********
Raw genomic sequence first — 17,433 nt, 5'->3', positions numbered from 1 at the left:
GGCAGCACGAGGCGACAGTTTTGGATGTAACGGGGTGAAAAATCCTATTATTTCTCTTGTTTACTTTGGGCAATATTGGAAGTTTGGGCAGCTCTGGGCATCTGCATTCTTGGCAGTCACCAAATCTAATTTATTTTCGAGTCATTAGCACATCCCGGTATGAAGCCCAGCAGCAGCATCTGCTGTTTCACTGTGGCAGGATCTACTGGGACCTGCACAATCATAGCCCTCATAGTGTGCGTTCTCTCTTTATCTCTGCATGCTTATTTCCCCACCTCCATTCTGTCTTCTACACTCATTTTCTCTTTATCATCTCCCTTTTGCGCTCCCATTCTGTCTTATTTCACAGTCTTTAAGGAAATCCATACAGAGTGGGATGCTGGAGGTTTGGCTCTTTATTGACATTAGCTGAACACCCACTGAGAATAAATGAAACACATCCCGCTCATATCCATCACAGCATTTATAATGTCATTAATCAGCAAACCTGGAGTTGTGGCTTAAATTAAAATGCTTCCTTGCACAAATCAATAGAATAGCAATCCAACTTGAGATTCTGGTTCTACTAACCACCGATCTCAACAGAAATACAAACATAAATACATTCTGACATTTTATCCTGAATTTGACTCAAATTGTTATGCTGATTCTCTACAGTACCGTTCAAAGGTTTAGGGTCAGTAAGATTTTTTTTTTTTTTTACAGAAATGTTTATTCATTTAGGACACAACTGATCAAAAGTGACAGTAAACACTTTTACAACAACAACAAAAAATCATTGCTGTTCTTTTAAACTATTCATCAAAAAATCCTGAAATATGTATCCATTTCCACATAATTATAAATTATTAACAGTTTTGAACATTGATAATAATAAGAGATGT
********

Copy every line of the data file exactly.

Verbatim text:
Raw genomic sequence first — 17,433 nt, 5'->3', positions numbered from 1 at the left:
GGCAGCACGAGGCGACAGTTTTGGATGTAACGGGGTGAAAAATCCTATTATTTCTCTTGTTTACTTTGGGCAATATTGGAAGTTTGGGCAGCTCTGGGCATCTGCATTCTTGGCAGTCACCAAATCTAATTTATTTTCGAGTCATTAGCACATCCCGGTATGAAGCCCAGCAGCAGCATCTGCTGTTTCACTGTGGCAGGATCTACTGGGACCTGCACAATCATAGCCCTCATAGTGTGCGTTCTCTCTTTATCTCTGCATGCTTATTTCCCCACCTCCATTCTGTCTTCTACACTCATTTTCTCTTTATCATCTCCCTTTTGCGCTCCCATTCTGTCTTATTTCACAGTCTTTAAGGAAATCCATACAGAGTGGGATGCTGGAGGTTTGGCTCTTTATTGACATTAGCTGAACACCCACTGAGAATAAATGAAACACATCCCGCTCATATCCATCACAGCATTTATAATGTCATTAATCAGCAAACCTGGAGTTGTGGCTTAAATTAAAATGCTTCCTTGCACAAATCAATAGAATAGCAATCCAACTTGAGATTCTGGTTCTACTAACCACCGATCTCAACAGAAATACAAACATAAATACATTCTGACATTTTATCCTGAATTTGACTCAAATTGTTATGCTGATTCTCTACAGTACCGTTCAAAGGTTTAGGGTCAGTAAGATTTTTTTTTTTTTTTACAGAAATGTTTATTCATTTAGGACACAACTGATCAAAAGTGACAGTAAACACTTTTACAACAACAACAAAAAATCATTGCTGTTCTTTTAAACTATTCATCAAAAAATCCTGAAATATGTATCCATTTCCACATAATTATAAATTATTAACAGTTTTGAACATTGATAATAATAAGAGATGT